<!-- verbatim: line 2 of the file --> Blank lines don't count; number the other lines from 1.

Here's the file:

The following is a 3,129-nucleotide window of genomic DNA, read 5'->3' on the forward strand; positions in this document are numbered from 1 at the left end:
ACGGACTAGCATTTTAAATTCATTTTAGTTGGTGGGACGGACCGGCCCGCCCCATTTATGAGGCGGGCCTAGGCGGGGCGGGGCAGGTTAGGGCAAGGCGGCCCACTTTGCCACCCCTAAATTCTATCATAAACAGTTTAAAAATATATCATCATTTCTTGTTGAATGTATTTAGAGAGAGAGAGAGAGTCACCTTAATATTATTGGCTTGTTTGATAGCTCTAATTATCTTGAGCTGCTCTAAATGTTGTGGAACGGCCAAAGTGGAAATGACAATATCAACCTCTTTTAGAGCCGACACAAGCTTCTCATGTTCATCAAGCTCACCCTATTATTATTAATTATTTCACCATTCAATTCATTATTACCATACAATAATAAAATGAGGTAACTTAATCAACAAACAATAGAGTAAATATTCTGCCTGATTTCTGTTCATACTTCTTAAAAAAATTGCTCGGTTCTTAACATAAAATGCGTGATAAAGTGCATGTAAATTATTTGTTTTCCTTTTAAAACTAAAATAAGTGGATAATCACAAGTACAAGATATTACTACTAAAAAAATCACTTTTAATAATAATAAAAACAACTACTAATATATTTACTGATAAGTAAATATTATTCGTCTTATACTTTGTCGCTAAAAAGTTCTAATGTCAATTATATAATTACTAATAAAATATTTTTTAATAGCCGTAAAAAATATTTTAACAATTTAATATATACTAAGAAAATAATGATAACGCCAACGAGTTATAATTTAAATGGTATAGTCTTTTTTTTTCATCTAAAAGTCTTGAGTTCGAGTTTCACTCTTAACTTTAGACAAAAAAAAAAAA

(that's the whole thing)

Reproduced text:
ACGGACTAGCATTTTAAATTCATTTTAGTTGGTGGGACGGACCGGCCCGCCCCATTTATGAGGCGGGCCTAGGCGGGGCGGGGCAGGTTAGGGCAAGGCGGCCCACTTTGCCACCCCTAAATTCTATCATAAACAGTTTAAAAATATATCATCATTTCTTGTTGAATGTATTTAGAGAGAGAGAGAGAGTCACCTTAATATTATTGGCTTGTTTGATAGCTCTAATTATCTTGAGCTGCTCTAAATGTTGTGGAACGGCCAAAGTGGAAATGACAATATCAACCTCTTTTAGAGCCGACACAAGCTTCTCATGTTCATCAAGCTCACCCTATTATTATTAATTATTTCACCATTCAATTCATTATTACCATACAATAATAAAATGAGGTAACTTAATCAACAAACAATAGAGTAAATATTCTGCCTGATTTCTGTTCATACTTCTTAAAAAAATTGCTCGGTTCTTAACATAAAATGCGTGATAAAGTGCATGTAAATTATTTGTTTTCCTTTTAAAACTAAAATAAGTGGATAATCACAAGTACAAGATATTACTACTAAAAAAATCACTTTTAATAATAATAAAAACAACTACTAATATATTTACTGATAAGTAAATATTATTCGTCTTATACTTTGTCGCTAAAAAGTTCTAATGTCAATTATATAATTACTAATAAAATATTTTTTAATAGCCGTAAAAAATATTTTAACAATTTAATATATACTAAGAAAATAATGATAACGCCAACGAGTTATAATTTAAATGGTATAGTCTTTTTTTTTCATCTAAAAGTCTTGAGTTCGAGTTTCACTCTTAACTTTAGACAAAAAAAAAAAA